By Jack Robert Stacey | Editor-in-Chief
(This article contains themes that readers may find upsetting. If any of the following has affected you please don’t hesitate to contact Student Support at +44 (0)29 2251 8888 or email [email protected])
The “limitations” that we’ve all faced as a result of COVID-19 are, in more ways than one, the key driving force behind ‘Bo Burnham: Inside’, a new Netflix special that I recently happened to stumble across. The film features a sporadic, almost random collection of songs, off-beat comedy segments and monologues written, performed, filmed and edited solely by the American comedian.
With its unorthodox narrative style and admittedly jarring tonal shifts, it would be difficult for me to label Inside as a conventional ‘comedy special’ because, as Burnham himself highlights, “there’s no audience and there’s no crew. It’s just, uh, me and my camera, and you and your screen”. Instead of this, Inside centres on Burnham’s experience turning 30 whilst alone during lockdown, following the impact of his isolated day-to-day life on his rapidly deteriorating mental health.
“It would be difficult to label Inside as a conventional ‘comedy special’”
Inside is filmed entirely from within one room of Burnham’s cluttered, claustrophobic LA home and was created, Burnham admits, in the hopes that “this special can maybe do for you what it’s done for me these last couple months, which is, uh, to distract me from wanting to put a bullet into my head with a gun”.
Over its one hour and twenty-seven minute runtime, Inside engages with a variety of controversial and serious themes, including depression, climate change, the internet, the dominance of tech giants, and our loss of real, human relationships. As a comedian who stopped performing live shows back in 2015 due to “severe panic attacks”, Burnham, as many critics have highlighted, is the perfect messenger for this bleak, deeply intimate message about the current state of the world and the inescapable power of the internet.
That’s not to say that it isn’t funny though, because it is. Bo Burnham: Inside masterfully balances its grounded, unorthodox style with a satirical and off-beat critique of modern life.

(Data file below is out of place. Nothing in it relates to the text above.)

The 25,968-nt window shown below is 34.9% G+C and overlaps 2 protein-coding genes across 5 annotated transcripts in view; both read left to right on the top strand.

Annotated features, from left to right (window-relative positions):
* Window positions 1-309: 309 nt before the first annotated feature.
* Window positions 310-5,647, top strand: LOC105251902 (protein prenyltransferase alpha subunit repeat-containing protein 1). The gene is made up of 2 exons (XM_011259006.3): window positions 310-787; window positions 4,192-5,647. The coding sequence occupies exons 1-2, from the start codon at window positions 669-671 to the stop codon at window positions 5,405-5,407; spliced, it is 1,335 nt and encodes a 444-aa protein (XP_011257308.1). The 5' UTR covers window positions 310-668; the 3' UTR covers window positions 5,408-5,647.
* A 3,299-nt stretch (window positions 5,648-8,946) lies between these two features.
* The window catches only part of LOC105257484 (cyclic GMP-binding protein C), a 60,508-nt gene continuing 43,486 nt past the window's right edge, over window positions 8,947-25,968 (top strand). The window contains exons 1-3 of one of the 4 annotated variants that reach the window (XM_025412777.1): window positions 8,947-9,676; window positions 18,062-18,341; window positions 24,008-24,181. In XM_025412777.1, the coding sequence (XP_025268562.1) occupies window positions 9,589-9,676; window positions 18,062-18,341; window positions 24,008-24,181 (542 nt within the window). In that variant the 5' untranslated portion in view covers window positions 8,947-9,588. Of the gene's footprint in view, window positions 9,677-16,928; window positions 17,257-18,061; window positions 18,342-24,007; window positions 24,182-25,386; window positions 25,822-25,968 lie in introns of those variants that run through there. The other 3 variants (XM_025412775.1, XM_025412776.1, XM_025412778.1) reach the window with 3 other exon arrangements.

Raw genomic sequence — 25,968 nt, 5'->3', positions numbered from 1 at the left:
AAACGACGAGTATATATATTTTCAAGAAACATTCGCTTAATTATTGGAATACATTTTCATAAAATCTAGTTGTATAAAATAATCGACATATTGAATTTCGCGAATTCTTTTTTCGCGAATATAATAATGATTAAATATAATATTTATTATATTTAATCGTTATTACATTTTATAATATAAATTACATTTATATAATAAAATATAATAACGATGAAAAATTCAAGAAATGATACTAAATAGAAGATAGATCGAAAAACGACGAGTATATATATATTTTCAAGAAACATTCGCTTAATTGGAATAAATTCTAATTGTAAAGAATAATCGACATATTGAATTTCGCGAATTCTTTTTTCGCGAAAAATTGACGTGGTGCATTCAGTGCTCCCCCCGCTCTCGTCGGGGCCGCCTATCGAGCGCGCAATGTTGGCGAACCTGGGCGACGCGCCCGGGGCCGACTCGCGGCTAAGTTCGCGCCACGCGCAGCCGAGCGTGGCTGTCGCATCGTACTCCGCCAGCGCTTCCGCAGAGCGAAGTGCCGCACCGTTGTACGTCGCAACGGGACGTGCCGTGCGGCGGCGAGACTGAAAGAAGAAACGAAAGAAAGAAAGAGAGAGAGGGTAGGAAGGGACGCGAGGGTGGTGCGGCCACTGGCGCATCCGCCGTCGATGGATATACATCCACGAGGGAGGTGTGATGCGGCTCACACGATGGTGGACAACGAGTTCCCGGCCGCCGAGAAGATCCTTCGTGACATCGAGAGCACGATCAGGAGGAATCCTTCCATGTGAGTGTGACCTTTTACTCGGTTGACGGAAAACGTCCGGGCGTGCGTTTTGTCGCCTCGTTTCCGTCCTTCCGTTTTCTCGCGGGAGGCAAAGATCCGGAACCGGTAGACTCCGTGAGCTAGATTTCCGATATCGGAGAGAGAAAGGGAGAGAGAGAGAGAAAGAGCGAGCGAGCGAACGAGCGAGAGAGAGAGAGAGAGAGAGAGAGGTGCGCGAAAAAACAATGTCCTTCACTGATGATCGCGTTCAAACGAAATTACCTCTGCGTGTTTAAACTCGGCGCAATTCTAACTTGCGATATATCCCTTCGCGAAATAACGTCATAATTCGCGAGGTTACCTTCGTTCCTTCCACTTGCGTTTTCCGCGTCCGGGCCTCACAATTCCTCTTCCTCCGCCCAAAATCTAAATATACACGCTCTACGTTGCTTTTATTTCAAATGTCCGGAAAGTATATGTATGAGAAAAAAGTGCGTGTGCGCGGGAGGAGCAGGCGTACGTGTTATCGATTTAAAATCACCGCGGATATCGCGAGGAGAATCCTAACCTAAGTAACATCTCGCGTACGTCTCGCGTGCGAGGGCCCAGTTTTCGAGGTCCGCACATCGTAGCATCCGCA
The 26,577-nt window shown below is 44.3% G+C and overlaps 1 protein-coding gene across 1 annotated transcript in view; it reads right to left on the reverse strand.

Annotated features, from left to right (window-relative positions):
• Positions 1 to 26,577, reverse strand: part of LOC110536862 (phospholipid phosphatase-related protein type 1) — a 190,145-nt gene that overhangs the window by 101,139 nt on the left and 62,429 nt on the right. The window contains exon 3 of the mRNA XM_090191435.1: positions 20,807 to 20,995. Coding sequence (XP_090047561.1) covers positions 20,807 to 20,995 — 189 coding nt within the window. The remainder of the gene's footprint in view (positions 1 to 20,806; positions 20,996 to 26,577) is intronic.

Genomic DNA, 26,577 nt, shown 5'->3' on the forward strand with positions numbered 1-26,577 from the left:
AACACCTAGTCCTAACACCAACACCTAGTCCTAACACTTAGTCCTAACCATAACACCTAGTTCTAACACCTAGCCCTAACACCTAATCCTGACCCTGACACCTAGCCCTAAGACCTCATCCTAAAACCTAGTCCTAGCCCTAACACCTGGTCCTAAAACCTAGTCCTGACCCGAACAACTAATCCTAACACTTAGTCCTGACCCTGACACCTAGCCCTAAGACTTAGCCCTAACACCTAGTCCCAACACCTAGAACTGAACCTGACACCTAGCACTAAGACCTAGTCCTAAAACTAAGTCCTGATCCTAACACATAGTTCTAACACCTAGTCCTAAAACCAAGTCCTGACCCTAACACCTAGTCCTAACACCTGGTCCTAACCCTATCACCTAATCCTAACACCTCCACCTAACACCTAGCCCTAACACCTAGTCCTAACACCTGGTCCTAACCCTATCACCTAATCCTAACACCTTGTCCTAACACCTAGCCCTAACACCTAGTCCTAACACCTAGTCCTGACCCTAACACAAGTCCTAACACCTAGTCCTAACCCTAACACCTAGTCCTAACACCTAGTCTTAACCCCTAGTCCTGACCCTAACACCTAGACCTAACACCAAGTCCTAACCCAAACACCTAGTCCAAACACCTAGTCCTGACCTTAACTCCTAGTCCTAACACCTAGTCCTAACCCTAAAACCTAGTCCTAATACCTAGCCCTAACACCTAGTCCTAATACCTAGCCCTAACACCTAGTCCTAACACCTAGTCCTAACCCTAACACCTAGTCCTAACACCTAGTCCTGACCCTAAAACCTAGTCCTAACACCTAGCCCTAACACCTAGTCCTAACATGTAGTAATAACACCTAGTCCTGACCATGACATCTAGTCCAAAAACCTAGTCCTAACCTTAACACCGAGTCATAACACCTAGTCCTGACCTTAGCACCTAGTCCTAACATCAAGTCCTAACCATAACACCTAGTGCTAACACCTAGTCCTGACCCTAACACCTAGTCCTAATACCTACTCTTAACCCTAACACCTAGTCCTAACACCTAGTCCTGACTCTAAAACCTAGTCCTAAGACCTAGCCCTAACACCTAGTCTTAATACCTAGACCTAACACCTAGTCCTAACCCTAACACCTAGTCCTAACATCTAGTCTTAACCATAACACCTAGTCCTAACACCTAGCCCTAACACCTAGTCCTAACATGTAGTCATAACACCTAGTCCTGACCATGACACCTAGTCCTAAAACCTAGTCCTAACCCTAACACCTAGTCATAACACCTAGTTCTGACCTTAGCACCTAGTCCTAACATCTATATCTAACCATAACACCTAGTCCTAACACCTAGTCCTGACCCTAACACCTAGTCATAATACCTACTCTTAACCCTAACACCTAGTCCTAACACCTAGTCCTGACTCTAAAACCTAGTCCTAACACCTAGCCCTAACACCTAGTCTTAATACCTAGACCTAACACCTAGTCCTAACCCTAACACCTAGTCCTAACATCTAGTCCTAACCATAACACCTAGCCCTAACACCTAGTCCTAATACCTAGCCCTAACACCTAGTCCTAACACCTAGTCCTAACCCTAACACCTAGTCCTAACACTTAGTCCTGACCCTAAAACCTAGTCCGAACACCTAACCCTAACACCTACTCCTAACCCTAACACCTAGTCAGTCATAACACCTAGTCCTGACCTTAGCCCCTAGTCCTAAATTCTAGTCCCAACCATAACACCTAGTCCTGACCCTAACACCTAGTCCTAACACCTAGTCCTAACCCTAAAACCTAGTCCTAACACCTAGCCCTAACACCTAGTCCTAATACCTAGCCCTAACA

Burnham’s signature style of mixing social commentary with upbeat, expertly-produced songs shines through here. This is especially true in ‘Welcome to the Internet’ where Burnham assumes the role of ‘The Internet’, a vaudeville-esque villain set on enticing us with the “mountains of content” available online. Initially drawing us in on the “million different ways to engage”, the song takes a dark and sudden twist with Burnham presenting “a tip for straining pasta” alongside “a nine-year-old who died”. Even the confession that “it was always the plan to put the world in your hand”, strikes an all-too-familiar chord for all of us (myself included) who consistently fallen down the “insatiable” content-consuming ‘rabbit-hole’ that the internet presents.
“Inside strikes an all-too-familiar chord for all of us who consistently fallen down the “insatiable” content-consuming ‘rabbit-hole’ that the internet presents”
My only criticism of Inside is that, as a result of the film’s rather sudden changes in tone, a few of Burnham’s comedy segments occasionally feel like throwaway gags meant to pad-out the film’s runtime. These short interjections were the probably weakest part of the film for me, but considering how consistently Burnham’s social commentary held my attention throughout every other section, this was only a relatively minor issue.
All in all though, Inside is by far one of the best pieces of ‘lockdown art’ that I’ve had the pleasure of experiencing so far and, to his credit, is undoubtedly Burnham’s most rewatchable comedy special to-date – Bo Burnham’s other specials include, ‘Words, Words, Words’ (2010 – Paramount+ and Prime Video), ‘What.’ (2013 – Netflix), and ‘Make Happy’ (2016 – Netflix).